‘Calmer night’ in Ferguson: 44 arrests, tear gas, Molotov cocktails, cop car torched

‘Calmer night’ in Ferguson: 44 arrests, tear gas, Molotov cocktails, cop car torched
Police in Ferguson used tear gas against crowds who set a squad car on fire and threw stones and Molotov cocktails at law enforcement during a second night of unrest. More than 2,000 National Guard troops are at the ready in the area.

Ferguson grand jury decision divides America LIVE UPDATES

Forty-four people were arrested in Ferguson, Missouri, overnight, according to St Louis Police Chief Jon Belmar, who described the night as "a much better" one compared to a far more violent rioting, accompanied by looting and arson, the day before.

READ MORE: Night of fierce riots: Ferguson madness as witnessed by RT news team (PHOTOS, VIDEO)

A field producer from RT's Ruptly video news agency, Denise Reese, appears to be among those 44, as she was also detained by law enforcement officers in Ferguson.

Tuesday night’s protesters were confronted by a tripled number of National Guard troops. Some 2,200 soldiers were deployed in the area on orders given by Missouri Governor Jay Nixon.

Very heavy police presence” was felt in Ferguson as a result, according to RT’s Gayane Chichakyan. She is on the scene, describing the situation on the ground as “very fluid” with “crowds moving from one place to another.”

The unrest came to a head outside Ferguson City Hall, which had its windows broken by the rallying crowd. A police car parked nearby was also targeted. It was first flipped over and then set on fire.

Police responded with tear gas and pepper spray as well as by sending in reinforcements armed with assault rifles.

Tact unit deployed tear gas to disperse crowd b/c of vandalism: burning a #Ferguson police car, attempts to set fires, unlawful assembly,” St Louis County Police Department tweeted, later specifying it was the only incident throughout the night in which tear gas was used.

Protesters were throwing gas canisters back at police officers. Law enforcers also reported Molotov cocktails, stones, fireworks and bottles with urine were thrown at them.

Police eventually announced that the rally was “an unlawful assembly” and warned it would arrest those refusing to leave the area. The crowd dispersed soon afterwards.

Sporadic attacks on businesses and police cars continued though, according to St Louis County Police Department.

Protests on a more violent Monday night resulted in 61 arrests in Ferguson. Twelve commercial buildings were burned down and other businesses were looted during overnight protests, according to authorities cited by AP.

Protests take place all across the US for the second night in a row following a decision by a grand jury to acquit white police officer Darren Wilson of killing unarmed black teenager Michael Brown.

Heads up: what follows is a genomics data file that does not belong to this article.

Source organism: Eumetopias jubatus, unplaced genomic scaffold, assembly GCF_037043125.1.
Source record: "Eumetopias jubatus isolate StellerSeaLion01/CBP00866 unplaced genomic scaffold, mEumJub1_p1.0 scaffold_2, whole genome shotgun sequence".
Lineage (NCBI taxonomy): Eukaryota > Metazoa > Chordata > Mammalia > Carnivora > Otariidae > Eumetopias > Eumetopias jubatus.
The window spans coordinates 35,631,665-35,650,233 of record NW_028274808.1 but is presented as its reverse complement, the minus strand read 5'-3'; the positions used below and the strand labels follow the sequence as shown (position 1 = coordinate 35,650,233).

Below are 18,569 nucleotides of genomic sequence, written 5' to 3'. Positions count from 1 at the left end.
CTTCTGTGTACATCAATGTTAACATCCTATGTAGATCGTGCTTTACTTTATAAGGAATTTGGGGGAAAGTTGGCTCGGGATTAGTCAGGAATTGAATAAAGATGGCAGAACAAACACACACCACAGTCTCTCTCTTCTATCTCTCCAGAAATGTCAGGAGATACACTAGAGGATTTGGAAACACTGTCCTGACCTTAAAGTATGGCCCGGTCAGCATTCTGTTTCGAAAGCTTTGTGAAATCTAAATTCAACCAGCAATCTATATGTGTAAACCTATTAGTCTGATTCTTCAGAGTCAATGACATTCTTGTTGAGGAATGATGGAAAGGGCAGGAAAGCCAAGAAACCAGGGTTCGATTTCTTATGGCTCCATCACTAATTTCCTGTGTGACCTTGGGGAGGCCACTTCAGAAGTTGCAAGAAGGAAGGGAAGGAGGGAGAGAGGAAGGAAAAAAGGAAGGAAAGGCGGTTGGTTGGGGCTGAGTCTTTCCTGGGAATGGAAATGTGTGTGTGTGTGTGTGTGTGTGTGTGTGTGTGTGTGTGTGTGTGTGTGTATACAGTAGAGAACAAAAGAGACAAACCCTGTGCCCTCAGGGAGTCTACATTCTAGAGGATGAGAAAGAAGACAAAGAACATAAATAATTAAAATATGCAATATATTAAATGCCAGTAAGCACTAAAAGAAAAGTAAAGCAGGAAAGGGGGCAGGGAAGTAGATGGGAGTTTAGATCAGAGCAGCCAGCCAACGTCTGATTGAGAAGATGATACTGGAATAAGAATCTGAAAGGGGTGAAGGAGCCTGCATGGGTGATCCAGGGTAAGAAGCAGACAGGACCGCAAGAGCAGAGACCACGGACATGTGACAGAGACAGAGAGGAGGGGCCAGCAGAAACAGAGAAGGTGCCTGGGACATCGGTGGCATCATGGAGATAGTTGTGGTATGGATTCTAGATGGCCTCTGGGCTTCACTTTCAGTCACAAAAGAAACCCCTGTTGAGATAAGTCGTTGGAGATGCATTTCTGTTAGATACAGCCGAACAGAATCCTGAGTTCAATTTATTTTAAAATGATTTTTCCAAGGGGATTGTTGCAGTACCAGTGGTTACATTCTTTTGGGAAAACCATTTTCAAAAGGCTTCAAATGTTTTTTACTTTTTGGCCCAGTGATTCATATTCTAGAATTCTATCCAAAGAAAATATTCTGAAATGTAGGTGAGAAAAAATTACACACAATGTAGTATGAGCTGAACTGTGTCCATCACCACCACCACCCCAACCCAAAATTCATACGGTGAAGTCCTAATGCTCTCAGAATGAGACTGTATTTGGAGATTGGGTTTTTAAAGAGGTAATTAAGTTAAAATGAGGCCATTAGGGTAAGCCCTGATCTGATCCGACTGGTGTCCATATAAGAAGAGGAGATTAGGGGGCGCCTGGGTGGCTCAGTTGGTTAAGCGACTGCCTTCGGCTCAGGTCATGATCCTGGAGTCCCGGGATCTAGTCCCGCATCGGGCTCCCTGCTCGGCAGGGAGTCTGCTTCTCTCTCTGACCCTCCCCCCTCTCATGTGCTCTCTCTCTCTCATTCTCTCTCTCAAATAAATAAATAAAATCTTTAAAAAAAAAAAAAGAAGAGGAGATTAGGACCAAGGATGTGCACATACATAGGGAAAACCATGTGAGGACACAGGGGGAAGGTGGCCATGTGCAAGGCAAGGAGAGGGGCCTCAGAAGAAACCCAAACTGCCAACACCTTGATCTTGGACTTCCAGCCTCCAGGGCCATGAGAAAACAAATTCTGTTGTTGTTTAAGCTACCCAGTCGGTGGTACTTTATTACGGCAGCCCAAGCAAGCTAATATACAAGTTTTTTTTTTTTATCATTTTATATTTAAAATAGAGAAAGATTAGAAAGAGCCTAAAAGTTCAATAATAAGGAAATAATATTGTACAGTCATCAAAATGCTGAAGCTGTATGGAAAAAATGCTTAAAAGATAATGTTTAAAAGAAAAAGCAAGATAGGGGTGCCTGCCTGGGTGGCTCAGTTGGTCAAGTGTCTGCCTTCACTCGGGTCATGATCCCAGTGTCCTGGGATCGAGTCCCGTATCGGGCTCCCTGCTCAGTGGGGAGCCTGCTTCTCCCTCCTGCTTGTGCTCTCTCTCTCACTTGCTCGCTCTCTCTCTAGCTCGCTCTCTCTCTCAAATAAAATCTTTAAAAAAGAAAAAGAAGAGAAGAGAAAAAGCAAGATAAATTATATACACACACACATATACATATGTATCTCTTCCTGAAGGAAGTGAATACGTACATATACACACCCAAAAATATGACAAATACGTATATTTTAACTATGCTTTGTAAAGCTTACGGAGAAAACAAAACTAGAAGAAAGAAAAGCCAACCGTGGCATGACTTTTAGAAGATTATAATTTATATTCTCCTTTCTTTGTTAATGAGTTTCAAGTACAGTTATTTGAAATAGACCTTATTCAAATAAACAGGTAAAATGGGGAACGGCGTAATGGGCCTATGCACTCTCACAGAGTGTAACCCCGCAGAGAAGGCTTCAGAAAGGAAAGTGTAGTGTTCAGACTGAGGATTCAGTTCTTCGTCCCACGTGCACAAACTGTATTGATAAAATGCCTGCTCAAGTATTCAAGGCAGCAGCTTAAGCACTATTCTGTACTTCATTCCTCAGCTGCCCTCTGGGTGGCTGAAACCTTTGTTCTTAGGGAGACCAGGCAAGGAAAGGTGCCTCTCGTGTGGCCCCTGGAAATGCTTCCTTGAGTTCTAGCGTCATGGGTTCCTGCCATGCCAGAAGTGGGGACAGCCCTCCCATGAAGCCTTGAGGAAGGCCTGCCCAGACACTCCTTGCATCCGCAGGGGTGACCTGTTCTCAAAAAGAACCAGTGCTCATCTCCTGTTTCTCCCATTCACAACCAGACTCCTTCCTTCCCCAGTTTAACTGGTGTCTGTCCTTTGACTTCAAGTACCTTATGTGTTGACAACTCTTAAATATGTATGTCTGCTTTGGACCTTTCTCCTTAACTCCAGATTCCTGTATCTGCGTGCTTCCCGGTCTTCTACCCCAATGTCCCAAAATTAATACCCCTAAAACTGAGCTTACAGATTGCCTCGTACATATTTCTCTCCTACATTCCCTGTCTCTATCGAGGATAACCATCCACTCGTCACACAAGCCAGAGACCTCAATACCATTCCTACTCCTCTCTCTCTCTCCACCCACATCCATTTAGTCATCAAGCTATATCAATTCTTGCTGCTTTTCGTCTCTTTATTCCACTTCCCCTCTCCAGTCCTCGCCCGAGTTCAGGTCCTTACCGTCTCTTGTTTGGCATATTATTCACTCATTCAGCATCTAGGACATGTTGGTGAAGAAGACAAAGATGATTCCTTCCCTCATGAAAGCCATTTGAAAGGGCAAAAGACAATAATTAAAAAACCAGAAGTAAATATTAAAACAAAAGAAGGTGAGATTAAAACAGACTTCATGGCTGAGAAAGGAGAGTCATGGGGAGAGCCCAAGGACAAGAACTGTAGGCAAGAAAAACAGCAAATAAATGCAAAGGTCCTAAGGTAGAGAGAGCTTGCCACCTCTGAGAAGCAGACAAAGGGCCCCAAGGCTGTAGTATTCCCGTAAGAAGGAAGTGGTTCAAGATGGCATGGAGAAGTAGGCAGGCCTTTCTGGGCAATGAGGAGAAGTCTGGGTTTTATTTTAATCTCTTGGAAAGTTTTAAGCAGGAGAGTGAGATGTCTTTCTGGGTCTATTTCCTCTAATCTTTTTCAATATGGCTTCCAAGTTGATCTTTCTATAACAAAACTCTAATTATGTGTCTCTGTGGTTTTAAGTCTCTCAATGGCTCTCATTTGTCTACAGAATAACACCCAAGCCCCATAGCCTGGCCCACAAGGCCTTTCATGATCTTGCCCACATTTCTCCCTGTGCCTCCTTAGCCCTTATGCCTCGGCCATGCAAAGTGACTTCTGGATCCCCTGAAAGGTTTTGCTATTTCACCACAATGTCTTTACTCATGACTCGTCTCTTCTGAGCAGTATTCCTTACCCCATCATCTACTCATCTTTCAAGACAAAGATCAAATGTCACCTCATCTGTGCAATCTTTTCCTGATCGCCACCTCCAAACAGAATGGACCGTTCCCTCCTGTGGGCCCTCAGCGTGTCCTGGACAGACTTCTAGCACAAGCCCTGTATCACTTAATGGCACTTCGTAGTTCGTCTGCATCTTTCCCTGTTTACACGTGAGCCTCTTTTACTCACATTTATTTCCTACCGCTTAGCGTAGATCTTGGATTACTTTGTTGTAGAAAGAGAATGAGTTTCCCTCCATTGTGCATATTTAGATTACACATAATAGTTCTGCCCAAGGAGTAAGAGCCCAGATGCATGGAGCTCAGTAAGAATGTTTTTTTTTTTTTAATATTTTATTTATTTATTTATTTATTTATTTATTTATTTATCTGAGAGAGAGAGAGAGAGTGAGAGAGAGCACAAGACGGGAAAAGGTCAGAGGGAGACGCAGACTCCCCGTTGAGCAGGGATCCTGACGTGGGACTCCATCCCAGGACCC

A police officer is engulfed in smoke from a device thrown into the police line by protesters in Ferguson, Missouri, November 25, 2014. (Reuters/Jim Young)

The case has laid bare racial tension in the US, with protesters believing there would be a different court decision if the killed person had been white.

The no indictment thing was like a kick in the gut,” Lou Downey, an activist from Stop Mass Incarceration Network who was in the thick of Monday’s unrest, told RT. “Michael Brown’s mother was there at the protest. She was terribly traumatized. She said that just proves they don’t care, they’re never going to care.”

A black woman with six children told us, ‘If Darren Wilson does not get indicted it means my children have no future.’”

A protester jumps on a Ferguson police car set on fire by protesters in Ferguson, Missouri, November 25, 2014. (Reuters/Jim Young)

Darren Wilson, meanwhile said in an interview with ABC, the first since the death, that he believed “he did his job right”.

He told the jury he had no other choice but to use a gun.

I drew my gun, I turned. I said ‘Get back or I’m going to shoot you.’ He immediately grabs my gun and says ‘You’re too much of a pussy to shoot me.’ He grabs it with his right hand and twists it and then digs it down into my hip.”

Police wearing gas masks stand at the ready as tear gas fills the air in Ferguson, Missouri, November 25, 2014. (Reuters/Adrees Latif)

President Barack Obama condemned the violent rioting which took place on Monday, but said he understood why many people were unhappy with the grand jury’s decision.

The frustrations that we've seen are not about a particular incident,” Obama said. “They have deep roots in many communities of color who have a sense that our laws are not always being enforced uniformly or fairly.''

A police officer (R) moves in to arrest a protester on her knees in front of police cars in Ferguson, Missouri, November 25, 2014. (Reuters/Adrees Latif)